Dalia Mortada is a freelance reporter, producer, traveler and eater. A Syrian-American who spent her childhood and summers in Spain, she’s used to not quite fitting in, so she lives in Istanbul, where she definitely doesn’t belong.
In November 2011, I bid tearful farewells to my loved ones in Virginia and hopped on a one-way flight to Istanbul. Not once did it cross my mind that the job I left my life for could be a dud.
After just six weeks, I left my gig at a local English-language newspaper. I edited and wrote for local magazines before I jumped into radio in late 2012, when a wonderful friend and colleague told me, “Just do it.” My love affair with audio went from a dream to a reality.
About six months after I filed my first radio story, Turkey erupted into protests, and I was in the right place at the right time. Ever since, I’ve reported feature stories on social issues for PRI’s The World, the CBC, Deutsche Welle and others.
My choice to go abroad came from a nagging case of wanderlust as I wrapped up a six-month stint at the PBS NewsHour in their desk assistant program. Armed with the skills I learned there and my mentors’ support, I made it to Turkey on two weeks’ notice.
I chose Istanbul partly because it was the first place I got a job. But mostly, I did it to be close to aging relatives in Syria, Turkey’s neighbor to the south. Sadly, the continuing violence has made it too dangerous to visit them.
When I’m not working, I’m feeding unsuspecting loved ones and street animals my culinary experiments, improving my Turkish by watching dating TV shows, playing fetch with my cats or professing my love for all creatures awkwardly long-necked: llamas, camels, giraffes…
She says it's too late for her but some Syrian kids finally get a chance in Turkish schools.
In Beirut, most people don't just speak one language but three: English, French & Arabic. It's what many in Beirut call Lebanon's mother tongue — and speakers will often drift from one language to the next, mid-sentence.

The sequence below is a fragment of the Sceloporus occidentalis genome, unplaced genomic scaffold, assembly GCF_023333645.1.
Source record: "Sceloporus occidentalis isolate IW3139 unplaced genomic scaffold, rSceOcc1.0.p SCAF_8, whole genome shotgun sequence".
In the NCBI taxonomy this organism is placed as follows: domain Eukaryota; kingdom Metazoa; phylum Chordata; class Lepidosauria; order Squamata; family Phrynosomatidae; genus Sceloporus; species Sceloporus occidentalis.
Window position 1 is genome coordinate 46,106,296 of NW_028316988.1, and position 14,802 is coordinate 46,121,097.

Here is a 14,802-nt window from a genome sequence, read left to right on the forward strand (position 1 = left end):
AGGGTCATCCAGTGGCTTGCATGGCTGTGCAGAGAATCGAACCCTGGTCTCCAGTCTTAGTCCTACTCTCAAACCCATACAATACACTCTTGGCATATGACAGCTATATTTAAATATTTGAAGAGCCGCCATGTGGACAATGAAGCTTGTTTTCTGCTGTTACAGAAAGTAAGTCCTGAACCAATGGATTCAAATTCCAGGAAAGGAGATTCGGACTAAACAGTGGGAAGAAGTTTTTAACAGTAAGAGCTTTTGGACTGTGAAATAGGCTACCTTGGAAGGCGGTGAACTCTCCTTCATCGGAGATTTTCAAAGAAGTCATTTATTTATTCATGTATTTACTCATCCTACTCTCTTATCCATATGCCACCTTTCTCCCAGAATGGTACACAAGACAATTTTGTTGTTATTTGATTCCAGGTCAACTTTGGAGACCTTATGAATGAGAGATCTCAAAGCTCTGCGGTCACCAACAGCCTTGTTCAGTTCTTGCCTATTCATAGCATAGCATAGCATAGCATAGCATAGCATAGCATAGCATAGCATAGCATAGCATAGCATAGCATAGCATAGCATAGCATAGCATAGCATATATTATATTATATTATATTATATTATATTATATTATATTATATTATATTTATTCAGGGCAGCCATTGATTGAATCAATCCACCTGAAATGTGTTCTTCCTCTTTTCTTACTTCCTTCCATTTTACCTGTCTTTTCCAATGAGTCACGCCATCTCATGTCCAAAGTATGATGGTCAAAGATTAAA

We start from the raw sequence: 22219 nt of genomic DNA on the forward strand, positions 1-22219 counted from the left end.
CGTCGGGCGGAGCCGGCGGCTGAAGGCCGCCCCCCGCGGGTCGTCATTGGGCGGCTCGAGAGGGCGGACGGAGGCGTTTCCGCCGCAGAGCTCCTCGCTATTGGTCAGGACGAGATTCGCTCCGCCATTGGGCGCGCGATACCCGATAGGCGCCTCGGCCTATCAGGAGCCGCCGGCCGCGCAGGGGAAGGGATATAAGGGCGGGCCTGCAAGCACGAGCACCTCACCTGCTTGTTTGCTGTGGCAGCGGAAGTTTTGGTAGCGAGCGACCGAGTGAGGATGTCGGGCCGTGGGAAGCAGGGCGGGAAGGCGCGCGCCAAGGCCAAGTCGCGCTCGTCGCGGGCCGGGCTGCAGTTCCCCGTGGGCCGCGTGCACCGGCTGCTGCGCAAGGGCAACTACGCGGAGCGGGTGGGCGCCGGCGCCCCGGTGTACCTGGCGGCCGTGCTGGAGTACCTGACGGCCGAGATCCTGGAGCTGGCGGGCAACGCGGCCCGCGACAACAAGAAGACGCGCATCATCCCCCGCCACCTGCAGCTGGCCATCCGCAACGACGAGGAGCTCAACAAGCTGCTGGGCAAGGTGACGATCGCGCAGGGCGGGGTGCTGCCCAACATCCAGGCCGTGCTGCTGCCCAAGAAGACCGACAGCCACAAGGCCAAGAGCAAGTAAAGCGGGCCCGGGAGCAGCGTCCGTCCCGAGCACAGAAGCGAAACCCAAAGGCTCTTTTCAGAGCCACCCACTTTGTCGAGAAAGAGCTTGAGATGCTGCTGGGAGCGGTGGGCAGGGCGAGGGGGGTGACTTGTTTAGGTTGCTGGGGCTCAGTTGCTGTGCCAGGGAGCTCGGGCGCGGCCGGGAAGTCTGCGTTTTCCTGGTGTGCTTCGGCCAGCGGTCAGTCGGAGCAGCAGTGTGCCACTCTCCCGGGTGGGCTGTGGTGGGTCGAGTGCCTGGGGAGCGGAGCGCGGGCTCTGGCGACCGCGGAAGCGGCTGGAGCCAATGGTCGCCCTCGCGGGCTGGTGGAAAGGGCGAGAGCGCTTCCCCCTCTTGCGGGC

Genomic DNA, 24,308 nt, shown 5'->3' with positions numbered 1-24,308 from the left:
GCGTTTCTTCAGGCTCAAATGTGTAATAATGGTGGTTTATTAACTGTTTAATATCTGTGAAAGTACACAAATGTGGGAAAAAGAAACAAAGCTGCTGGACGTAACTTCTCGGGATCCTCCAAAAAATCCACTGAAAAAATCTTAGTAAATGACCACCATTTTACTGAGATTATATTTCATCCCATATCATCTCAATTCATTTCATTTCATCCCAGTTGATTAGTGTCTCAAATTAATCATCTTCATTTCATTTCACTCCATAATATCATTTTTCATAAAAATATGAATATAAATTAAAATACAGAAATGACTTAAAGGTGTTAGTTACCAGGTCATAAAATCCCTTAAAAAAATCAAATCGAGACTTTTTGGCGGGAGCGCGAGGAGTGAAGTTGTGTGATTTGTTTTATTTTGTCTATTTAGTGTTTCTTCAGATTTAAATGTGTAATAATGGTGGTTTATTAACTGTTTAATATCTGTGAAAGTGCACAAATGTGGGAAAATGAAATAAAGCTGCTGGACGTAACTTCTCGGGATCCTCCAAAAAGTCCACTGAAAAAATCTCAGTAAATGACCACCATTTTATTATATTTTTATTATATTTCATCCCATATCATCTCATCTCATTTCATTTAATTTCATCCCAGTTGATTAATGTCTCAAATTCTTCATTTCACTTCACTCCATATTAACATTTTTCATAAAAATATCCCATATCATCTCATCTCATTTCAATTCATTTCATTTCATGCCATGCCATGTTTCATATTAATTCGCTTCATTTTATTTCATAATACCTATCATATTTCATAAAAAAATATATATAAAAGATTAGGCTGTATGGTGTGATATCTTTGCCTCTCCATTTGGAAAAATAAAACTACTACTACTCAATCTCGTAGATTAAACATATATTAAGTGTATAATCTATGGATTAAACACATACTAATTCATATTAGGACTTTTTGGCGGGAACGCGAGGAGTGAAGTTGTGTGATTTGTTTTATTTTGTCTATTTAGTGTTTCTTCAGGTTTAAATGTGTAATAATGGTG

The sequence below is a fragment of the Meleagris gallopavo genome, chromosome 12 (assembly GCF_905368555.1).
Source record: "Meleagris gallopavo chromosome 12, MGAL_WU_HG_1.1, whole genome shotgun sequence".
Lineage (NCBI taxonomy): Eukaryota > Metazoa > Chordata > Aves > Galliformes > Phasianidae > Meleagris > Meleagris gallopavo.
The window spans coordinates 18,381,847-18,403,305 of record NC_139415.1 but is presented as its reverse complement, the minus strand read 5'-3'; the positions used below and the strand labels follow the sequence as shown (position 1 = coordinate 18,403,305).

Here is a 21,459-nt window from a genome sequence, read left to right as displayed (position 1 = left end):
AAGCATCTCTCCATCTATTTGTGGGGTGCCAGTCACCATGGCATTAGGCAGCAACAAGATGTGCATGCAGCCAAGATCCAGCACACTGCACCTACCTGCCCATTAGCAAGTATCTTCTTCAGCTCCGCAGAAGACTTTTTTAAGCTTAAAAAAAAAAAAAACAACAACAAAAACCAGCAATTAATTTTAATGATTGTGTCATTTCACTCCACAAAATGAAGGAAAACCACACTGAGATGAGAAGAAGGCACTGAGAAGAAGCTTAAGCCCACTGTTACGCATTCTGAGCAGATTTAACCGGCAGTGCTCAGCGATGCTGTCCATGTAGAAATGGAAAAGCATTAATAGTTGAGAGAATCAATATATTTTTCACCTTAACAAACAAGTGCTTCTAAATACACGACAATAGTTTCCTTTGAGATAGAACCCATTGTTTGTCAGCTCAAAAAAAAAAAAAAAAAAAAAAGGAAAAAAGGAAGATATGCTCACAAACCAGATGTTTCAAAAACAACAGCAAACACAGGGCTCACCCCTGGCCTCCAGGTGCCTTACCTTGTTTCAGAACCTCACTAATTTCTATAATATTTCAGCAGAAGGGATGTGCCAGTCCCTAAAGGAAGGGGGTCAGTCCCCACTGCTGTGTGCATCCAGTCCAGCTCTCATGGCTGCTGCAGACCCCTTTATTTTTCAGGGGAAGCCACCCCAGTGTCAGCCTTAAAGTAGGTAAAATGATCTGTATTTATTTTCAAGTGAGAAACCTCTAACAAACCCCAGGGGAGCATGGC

We're always taught to be wary of street animals. But in Istanbul, they're a fixture in the city, whether locals like it or not.
The Yaybahar was created about six years ago as a mix of all sorts of instruments: the Australian didgeridoo, the Turkish Ney and, most importantly, the thunder drum, a small cylindrical instrument that has two drum-like membranes linked by a spring.
Chef Wareef Kassem Hamedo believes food isn’t just food, it has a soul. He dreamed of opening a restaurant in his hometown of Aleppo, Syria. As the conflict there rages on, Hamedo has finally opened his restaurant — but as a refugee in Gaza.
"The Wire" of Israel has finished its first season and both Israelis and Palestinians are anxiously awaiting more. The show, called "Fauda" — "chaos" in Arabic, is about Israeli spies and Palestinian terrorists, and neither side is all hero nor all villain.
In today’s Kafro, the old, decrepit houses are a reminder of the past, while a new planned community sits at the entrance to the village. The Syriac Christians of Kafro abandoned their homes decades ago during a civil war between Kurdish separatists and the Turkish government.
What happens when you find out you're not who you thought you were? One man in Turkey discovered his father was a victim of the Armenian Genocide, and he's been embracing and struggling with that identity ever since.
Married off before graduating high school, spending years in an abusive relationship, 34-year-old Berivan Elif Kilic rises to become one of 46 women appointed ''co-mayors'' of communities in Turkey. “I want other women to take over after I’m done,” she says.
Infant mortality rates have been improving greatly in Ethiopia, but hospitals are still not well-equipped to handle care for babies born prematurely. Enter "kangaroo care," a technique originally developed in South America to keep premature babies in skin-to-skin contact with an adult during early, crucial weeks or months of development.
Thousands of Turkish women took to the streets over the weekend to protest the murder of a 20-year-old woman. Özgecan Aslan was killed after fending off a bus driver who tried to rape her. #sendeanlat (#tellyourstory) began trending on Twitter as thousands of women shared their own horrific stories of sexual harassment and violence.